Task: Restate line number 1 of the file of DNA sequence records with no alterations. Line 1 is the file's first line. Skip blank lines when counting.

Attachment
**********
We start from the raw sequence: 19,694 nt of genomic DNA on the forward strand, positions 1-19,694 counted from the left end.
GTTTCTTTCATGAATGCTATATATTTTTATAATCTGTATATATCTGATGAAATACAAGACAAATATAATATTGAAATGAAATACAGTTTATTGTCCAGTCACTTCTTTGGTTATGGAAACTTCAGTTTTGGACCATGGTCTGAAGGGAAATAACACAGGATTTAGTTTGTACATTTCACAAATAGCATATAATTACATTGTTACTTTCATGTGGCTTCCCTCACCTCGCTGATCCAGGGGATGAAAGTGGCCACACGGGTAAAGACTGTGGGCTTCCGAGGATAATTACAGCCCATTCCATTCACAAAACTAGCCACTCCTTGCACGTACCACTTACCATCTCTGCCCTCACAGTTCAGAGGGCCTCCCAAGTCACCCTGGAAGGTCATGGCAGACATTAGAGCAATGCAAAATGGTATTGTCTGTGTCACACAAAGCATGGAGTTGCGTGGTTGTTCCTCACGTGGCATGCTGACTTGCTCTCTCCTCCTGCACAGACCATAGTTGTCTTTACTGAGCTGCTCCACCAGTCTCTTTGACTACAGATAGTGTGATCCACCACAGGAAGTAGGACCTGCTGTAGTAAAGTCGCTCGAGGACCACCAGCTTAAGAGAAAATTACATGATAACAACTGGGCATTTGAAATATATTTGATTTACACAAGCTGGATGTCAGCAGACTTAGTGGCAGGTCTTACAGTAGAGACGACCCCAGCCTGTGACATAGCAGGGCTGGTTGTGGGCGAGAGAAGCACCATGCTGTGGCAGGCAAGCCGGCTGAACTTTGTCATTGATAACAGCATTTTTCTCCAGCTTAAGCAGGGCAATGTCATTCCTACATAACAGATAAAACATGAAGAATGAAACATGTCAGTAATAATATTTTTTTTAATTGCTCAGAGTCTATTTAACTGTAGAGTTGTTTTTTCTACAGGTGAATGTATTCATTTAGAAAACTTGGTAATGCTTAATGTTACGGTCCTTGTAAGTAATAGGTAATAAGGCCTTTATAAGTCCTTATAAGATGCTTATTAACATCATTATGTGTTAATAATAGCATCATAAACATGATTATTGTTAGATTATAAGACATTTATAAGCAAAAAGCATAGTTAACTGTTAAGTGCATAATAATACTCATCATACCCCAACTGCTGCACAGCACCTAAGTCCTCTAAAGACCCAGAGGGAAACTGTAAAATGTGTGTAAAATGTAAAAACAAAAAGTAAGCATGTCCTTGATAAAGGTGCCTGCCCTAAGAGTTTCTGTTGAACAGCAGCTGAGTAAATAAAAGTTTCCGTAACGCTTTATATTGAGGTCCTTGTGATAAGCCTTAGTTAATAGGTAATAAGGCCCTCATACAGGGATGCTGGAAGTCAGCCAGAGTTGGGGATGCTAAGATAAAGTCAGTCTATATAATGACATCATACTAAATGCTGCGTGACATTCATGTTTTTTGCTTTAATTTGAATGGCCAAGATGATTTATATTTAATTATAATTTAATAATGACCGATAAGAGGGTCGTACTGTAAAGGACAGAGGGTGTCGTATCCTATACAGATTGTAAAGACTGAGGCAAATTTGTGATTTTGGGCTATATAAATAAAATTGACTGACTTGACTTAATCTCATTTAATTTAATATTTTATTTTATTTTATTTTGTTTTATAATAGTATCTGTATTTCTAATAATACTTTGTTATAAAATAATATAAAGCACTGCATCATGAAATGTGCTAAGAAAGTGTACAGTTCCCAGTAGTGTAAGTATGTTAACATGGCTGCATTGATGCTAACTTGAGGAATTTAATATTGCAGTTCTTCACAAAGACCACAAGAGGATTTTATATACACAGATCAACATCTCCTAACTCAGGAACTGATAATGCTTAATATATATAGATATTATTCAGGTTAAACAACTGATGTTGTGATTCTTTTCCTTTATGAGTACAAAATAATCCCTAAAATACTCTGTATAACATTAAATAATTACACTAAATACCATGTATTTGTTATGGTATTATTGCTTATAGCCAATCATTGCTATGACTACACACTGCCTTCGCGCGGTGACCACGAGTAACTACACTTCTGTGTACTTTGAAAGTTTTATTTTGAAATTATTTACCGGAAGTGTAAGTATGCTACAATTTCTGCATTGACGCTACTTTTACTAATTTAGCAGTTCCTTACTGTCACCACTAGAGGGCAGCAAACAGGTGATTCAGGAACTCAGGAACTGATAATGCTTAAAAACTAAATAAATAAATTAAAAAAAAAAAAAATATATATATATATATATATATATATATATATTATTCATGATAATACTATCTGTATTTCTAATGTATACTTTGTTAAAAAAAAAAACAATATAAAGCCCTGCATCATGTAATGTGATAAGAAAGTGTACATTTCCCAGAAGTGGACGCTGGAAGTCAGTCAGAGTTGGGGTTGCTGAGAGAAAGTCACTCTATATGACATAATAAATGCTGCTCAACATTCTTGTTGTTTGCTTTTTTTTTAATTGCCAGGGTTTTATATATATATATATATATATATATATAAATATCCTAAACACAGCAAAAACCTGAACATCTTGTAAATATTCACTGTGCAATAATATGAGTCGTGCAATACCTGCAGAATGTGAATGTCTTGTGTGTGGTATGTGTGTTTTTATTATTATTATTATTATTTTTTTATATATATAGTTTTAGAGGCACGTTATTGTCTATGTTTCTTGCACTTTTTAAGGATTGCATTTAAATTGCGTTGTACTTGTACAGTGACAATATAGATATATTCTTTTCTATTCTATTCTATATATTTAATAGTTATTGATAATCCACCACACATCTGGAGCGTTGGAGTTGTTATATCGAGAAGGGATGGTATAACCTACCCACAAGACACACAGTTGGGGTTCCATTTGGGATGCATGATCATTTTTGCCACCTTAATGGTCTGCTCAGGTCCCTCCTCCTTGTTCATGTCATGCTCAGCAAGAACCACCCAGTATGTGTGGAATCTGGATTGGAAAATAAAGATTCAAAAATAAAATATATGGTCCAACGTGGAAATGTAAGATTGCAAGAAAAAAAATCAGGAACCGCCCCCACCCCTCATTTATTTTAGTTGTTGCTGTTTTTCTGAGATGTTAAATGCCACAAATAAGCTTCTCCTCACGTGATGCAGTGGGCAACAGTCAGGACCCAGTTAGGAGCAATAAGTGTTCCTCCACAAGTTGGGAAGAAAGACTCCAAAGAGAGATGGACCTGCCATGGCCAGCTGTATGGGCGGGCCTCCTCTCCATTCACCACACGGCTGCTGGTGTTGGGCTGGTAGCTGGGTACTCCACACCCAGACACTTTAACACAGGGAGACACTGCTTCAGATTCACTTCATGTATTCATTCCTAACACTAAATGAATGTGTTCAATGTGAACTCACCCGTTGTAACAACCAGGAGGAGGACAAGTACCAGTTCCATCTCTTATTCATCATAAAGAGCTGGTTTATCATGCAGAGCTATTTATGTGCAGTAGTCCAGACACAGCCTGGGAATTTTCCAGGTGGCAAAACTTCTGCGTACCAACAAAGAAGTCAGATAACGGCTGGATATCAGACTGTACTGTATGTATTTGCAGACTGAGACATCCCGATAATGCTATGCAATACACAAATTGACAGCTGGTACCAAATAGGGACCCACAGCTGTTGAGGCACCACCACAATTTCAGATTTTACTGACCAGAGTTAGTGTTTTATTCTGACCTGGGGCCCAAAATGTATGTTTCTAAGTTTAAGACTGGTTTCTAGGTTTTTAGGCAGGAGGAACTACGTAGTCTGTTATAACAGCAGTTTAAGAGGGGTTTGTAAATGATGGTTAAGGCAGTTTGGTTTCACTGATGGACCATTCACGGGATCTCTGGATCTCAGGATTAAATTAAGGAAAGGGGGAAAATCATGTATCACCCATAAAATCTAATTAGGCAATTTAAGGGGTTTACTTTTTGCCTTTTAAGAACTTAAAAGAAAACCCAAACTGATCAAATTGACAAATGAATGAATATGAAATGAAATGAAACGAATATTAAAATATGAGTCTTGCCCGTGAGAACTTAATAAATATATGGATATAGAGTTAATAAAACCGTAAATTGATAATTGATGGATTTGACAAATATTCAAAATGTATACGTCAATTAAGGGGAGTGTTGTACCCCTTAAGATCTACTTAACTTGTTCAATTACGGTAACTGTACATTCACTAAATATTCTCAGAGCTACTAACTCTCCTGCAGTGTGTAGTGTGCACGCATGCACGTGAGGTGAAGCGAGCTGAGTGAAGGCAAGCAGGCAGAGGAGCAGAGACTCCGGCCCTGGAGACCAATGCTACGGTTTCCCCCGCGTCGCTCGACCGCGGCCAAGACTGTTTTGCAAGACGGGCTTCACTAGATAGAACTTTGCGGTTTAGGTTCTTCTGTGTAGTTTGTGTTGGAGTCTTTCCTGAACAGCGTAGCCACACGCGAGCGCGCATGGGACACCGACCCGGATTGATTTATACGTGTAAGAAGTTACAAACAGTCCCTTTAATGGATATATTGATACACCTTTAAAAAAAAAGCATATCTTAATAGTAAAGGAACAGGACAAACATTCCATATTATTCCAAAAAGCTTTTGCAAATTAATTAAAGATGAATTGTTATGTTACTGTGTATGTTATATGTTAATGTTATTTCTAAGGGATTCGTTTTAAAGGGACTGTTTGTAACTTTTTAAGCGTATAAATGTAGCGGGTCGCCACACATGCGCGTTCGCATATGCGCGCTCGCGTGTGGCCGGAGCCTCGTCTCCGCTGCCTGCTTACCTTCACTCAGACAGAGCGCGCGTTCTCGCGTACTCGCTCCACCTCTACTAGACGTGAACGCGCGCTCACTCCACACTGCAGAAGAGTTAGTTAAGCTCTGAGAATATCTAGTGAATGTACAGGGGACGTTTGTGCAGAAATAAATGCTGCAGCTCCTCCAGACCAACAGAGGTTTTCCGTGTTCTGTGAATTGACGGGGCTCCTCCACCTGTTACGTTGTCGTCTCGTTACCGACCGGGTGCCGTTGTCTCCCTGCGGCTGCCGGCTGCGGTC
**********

We start from the raw sequence: 19,694 nt of genomic DNA on the forward strand, positions 1-19,694 counted from the left end.